Suggesting that there is a clear scientific or evidence-based approach that can overcome Australia’s vast geographic separations, considerable inequality and conflicting system stances on the purpose of education, is troubling. That is not to say that evidence cannot tell us useful things. Creating a sense of how we can move to overcome these burdens, achieve purposeful outcomes for students and create the conditions to support effective teacher working, requires consensus. The book notes a desire for coalition and networked knowledge sharing to achieve these things, but also solidarity with solidity, a commitment to overcome political and ideological motivations that hinder progress. Clarity and coherence sit at the core of this. When we are divided on key matters, it can create opportunities for constructive debate, but debate must lead somewhere.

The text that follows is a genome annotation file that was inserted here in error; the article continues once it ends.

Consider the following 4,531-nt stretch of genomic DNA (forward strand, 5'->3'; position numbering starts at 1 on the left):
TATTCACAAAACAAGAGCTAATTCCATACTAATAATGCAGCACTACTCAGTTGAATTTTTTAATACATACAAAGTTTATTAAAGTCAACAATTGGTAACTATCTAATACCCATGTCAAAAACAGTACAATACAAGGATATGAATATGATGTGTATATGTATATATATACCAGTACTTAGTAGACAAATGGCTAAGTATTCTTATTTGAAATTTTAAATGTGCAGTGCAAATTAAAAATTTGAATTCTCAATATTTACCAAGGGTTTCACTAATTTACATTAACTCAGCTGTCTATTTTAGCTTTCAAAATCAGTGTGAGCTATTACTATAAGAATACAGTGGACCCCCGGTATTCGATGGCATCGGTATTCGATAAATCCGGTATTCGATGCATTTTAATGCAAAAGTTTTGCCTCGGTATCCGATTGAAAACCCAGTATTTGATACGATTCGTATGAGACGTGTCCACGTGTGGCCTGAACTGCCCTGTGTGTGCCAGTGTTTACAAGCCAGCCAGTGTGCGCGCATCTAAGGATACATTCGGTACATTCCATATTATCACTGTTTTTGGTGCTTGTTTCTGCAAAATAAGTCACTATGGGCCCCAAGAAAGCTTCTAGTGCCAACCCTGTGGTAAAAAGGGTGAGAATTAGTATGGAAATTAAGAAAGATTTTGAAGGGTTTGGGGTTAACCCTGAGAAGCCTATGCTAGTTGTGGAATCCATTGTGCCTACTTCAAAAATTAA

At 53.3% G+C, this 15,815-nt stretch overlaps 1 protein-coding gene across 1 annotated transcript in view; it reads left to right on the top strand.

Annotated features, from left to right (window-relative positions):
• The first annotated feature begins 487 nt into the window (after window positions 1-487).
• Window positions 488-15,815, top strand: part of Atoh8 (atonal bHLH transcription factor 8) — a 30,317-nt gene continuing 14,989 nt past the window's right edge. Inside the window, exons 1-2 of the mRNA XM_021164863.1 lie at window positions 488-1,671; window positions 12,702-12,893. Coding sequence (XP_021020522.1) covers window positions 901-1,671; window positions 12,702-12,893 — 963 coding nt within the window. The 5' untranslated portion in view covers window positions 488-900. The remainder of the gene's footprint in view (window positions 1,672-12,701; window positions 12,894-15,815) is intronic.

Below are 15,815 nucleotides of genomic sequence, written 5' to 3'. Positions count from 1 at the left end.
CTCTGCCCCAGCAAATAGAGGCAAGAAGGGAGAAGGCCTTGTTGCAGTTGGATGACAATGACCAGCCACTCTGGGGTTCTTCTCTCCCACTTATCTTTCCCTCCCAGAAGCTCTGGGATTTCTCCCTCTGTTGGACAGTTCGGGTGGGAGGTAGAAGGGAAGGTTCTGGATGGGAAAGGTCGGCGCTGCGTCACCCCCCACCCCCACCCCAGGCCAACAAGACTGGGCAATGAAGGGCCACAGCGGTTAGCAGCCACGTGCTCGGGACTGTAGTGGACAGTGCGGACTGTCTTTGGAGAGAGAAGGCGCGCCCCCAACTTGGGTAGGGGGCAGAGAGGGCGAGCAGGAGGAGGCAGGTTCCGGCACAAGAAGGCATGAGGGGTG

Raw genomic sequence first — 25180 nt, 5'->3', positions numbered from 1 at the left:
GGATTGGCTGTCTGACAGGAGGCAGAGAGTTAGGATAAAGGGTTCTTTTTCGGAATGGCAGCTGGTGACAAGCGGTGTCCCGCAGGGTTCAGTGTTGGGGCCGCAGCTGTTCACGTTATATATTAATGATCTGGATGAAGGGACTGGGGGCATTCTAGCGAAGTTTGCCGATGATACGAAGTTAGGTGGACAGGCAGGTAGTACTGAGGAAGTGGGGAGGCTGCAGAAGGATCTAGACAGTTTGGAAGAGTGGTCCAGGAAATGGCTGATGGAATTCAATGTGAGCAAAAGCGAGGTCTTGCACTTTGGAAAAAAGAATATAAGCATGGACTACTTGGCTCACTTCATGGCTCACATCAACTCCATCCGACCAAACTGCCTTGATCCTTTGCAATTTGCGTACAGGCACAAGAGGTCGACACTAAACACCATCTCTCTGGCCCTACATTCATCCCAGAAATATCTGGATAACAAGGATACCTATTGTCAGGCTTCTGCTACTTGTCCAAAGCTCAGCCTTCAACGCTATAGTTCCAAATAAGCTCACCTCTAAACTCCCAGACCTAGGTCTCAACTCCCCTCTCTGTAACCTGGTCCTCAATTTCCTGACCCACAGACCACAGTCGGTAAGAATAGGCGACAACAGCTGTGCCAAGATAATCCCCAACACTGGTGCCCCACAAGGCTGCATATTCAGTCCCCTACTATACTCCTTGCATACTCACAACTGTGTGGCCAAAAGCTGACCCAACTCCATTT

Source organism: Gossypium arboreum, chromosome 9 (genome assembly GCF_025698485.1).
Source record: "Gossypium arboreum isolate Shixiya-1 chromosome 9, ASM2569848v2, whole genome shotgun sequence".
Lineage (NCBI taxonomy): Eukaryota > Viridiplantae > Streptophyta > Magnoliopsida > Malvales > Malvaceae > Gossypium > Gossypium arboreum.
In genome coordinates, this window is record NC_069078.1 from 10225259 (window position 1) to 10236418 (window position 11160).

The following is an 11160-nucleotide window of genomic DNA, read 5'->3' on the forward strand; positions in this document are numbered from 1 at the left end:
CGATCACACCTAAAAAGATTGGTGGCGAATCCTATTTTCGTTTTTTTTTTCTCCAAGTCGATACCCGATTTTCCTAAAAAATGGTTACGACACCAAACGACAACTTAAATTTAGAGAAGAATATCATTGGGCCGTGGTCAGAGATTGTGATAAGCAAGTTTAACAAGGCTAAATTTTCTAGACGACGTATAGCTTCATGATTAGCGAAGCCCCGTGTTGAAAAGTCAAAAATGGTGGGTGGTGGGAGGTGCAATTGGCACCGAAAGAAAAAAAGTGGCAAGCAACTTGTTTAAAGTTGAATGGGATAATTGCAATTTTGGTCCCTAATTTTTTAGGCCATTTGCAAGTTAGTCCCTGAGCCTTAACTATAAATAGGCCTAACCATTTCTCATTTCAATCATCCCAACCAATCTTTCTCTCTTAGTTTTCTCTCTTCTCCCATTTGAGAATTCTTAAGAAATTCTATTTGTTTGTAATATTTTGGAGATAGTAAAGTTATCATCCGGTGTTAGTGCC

I have not read the full report, but can I just that the longer I spend in a central position the more I recognise the need for trivial efficiencies. I have come to realise pedagogy of any sort is built upon a foundation of triviality.